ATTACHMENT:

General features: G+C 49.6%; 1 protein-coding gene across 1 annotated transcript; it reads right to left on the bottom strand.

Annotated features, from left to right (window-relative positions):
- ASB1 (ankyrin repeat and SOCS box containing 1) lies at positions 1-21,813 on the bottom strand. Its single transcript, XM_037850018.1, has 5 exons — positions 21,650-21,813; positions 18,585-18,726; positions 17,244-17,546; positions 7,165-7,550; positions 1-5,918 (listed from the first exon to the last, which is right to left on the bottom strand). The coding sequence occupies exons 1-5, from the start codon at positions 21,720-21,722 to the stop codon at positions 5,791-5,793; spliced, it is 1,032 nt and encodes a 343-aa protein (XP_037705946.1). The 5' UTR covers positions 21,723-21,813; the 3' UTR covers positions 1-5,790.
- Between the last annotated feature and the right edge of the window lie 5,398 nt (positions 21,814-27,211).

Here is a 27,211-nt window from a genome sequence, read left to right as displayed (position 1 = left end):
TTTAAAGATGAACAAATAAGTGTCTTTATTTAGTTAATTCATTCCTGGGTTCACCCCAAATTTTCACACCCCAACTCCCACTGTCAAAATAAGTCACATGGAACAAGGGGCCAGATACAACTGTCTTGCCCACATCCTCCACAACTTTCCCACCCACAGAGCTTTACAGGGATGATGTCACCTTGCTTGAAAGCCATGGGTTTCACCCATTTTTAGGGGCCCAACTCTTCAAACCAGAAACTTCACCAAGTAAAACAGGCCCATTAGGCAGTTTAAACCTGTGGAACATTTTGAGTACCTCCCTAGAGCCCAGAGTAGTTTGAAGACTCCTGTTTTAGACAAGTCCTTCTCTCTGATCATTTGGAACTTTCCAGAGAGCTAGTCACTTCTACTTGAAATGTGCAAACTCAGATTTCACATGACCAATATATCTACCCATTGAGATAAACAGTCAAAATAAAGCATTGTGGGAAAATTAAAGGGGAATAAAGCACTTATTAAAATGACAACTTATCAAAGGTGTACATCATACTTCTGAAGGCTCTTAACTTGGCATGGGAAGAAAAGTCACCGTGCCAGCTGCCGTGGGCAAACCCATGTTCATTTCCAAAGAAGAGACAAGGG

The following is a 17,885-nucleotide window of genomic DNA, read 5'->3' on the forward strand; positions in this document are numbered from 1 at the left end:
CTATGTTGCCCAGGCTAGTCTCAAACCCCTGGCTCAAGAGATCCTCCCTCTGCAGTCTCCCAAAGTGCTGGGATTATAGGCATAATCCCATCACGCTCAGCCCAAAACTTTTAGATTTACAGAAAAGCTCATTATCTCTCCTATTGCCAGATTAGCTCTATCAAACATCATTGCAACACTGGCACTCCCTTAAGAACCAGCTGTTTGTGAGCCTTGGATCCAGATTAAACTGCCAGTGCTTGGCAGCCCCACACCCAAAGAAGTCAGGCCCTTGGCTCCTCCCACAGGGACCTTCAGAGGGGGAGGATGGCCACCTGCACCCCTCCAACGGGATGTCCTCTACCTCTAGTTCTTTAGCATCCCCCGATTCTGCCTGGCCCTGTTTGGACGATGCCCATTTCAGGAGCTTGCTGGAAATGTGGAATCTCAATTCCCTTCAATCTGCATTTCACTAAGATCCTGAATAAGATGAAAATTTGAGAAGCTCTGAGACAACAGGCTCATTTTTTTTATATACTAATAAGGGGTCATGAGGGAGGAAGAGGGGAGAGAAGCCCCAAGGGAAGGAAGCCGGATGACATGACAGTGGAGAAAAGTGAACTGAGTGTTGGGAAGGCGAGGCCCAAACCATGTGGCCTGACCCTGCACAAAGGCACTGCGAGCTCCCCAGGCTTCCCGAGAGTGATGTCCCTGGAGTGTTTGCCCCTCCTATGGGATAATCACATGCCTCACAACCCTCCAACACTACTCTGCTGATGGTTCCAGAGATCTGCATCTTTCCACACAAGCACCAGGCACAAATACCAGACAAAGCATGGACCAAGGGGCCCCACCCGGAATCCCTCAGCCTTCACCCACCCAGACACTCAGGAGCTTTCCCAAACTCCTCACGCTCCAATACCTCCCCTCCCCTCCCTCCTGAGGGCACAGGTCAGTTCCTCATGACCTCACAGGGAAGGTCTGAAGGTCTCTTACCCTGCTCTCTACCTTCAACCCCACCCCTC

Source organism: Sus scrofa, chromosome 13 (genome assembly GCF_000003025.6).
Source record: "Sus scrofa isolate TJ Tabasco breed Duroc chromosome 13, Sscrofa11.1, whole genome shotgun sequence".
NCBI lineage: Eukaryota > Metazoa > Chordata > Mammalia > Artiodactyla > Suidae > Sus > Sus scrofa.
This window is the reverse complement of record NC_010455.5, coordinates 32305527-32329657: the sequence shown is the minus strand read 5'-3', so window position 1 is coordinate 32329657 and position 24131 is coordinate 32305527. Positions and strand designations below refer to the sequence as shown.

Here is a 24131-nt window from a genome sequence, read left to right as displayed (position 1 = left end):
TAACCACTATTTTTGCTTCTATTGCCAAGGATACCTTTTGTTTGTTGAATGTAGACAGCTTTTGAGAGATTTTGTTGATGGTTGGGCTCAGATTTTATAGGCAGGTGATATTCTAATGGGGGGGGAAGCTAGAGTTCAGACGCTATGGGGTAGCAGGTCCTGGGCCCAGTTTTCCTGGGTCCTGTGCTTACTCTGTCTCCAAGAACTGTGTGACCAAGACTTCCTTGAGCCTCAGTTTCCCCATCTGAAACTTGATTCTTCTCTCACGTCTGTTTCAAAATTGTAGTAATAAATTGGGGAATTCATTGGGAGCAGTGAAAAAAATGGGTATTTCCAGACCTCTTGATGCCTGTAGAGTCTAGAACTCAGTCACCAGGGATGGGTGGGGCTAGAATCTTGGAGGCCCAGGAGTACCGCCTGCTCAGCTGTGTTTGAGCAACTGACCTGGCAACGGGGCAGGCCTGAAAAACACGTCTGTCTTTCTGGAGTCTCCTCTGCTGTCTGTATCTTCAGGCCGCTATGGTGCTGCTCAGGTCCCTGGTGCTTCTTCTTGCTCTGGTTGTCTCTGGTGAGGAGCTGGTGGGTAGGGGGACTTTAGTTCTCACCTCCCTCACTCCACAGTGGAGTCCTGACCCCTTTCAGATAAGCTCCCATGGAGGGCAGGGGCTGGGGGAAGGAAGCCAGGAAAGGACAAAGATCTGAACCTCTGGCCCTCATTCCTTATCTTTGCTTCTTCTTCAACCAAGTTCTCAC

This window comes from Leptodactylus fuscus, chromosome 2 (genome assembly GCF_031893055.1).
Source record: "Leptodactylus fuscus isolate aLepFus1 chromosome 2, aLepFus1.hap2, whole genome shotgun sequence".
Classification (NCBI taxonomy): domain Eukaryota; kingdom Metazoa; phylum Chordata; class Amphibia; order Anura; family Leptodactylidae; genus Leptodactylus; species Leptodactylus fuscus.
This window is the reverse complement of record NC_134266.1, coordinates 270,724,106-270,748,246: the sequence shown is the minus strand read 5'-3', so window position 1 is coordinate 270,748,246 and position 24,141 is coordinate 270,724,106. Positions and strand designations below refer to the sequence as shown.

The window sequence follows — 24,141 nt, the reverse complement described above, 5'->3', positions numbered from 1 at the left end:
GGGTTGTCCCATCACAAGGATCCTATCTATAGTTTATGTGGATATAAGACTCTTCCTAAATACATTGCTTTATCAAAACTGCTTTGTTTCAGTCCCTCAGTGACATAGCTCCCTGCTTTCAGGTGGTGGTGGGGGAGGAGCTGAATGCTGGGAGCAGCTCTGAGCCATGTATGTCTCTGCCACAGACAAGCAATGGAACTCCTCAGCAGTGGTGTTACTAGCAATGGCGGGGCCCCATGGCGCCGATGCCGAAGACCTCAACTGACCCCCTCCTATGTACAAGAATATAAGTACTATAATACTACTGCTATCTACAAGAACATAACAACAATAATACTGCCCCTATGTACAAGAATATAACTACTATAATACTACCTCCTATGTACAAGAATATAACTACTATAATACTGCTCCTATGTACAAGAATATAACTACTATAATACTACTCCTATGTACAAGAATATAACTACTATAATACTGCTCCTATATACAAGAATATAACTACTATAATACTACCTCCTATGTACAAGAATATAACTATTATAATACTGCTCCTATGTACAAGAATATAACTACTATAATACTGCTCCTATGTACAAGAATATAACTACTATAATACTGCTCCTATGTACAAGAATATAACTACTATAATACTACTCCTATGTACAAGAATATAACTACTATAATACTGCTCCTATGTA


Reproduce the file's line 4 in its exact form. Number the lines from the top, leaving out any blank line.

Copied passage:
- Between the last annotated feature and the right edge of the window lie 5,398 nt (positions 21,814-27,211).